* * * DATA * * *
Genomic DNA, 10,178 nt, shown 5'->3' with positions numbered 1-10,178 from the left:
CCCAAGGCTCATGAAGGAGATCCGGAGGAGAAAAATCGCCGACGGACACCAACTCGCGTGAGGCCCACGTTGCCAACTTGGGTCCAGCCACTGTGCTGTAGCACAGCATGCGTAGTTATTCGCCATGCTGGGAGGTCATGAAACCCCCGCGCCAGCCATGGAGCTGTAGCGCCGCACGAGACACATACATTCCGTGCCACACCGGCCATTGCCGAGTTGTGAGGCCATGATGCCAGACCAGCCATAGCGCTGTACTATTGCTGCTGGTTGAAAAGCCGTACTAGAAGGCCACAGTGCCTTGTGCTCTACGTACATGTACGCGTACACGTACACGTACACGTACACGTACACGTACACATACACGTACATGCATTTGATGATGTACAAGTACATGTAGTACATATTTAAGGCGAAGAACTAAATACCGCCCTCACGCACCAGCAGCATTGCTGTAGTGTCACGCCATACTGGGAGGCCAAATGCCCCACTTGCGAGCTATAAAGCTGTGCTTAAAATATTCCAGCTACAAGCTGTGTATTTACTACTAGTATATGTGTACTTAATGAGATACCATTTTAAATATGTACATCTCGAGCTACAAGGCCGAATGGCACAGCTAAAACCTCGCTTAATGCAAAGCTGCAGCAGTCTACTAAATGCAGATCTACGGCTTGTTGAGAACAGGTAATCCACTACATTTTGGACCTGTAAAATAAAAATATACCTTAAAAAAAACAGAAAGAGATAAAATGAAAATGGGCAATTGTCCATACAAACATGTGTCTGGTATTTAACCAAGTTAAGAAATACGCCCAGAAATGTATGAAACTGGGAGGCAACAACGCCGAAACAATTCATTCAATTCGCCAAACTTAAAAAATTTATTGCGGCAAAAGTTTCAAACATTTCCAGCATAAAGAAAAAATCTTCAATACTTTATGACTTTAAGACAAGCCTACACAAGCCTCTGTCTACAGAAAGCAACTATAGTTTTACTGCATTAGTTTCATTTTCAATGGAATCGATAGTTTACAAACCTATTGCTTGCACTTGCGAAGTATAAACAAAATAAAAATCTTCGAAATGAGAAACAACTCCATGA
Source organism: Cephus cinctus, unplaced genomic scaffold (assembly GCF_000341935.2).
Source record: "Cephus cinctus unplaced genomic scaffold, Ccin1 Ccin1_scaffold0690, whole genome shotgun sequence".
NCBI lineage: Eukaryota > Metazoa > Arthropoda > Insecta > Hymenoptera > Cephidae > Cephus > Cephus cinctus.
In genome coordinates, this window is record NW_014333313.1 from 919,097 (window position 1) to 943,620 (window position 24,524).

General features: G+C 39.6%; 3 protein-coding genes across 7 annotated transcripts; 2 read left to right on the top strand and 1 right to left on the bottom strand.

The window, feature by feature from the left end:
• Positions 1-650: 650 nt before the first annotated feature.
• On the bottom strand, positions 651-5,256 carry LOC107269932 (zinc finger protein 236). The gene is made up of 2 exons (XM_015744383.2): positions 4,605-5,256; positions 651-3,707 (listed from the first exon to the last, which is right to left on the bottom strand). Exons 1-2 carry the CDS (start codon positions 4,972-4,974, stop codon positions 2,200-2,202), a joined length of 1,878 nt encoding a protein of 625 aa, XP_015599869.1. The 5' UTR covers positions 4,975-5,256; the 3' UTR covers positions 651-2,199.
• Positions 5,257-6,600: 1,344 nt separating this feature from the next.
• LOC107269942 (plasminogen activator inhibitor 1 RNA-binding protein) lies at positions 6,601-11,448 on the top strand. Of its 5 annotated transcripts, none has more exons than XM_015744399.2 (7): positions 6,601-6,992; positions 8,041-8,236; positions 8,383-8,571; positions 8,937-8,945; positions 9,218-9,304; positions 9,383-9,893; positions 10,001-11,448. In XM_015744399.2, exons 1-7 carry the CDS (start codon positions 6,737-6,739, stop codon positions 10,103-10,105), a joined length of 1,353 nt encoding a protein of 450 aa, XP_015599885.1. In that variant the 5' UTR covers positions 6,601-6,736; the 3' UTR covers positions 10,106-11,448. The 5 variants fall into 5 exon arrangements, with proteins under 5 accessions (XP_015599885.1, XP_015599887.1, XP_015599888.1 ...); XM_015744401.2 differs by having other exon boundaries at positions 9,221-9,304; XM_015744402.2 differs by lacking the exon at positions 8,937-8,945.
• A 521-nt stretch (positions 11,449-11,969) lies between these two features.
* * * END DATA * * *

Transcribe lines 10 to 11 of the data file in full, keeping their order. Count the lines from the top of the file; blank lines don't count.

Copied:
• On the bottom strand, positions 651-5,256 carry LOC107269932 (zinc finger protein 236). The gene is made up of 2 exons (XM_015744383.2): positions 4,605-5,256; positions 651-3,707 (listed from the first exon to the last, which is right to left on the bottom strand). Exons 1-2 carry the CDS (start codon positions 4,972-4,974, stop codon positions 2,200-2,202), a joined length of 1,878 nt encoding a protein of 625 aa, XP_015599869.1. The 5' UTR covers positions 4,975-5,256; the 3' UTR covers positions 651-2,199.
• Positions 5,257-6,600: 1,344 nt separating this feature from the next.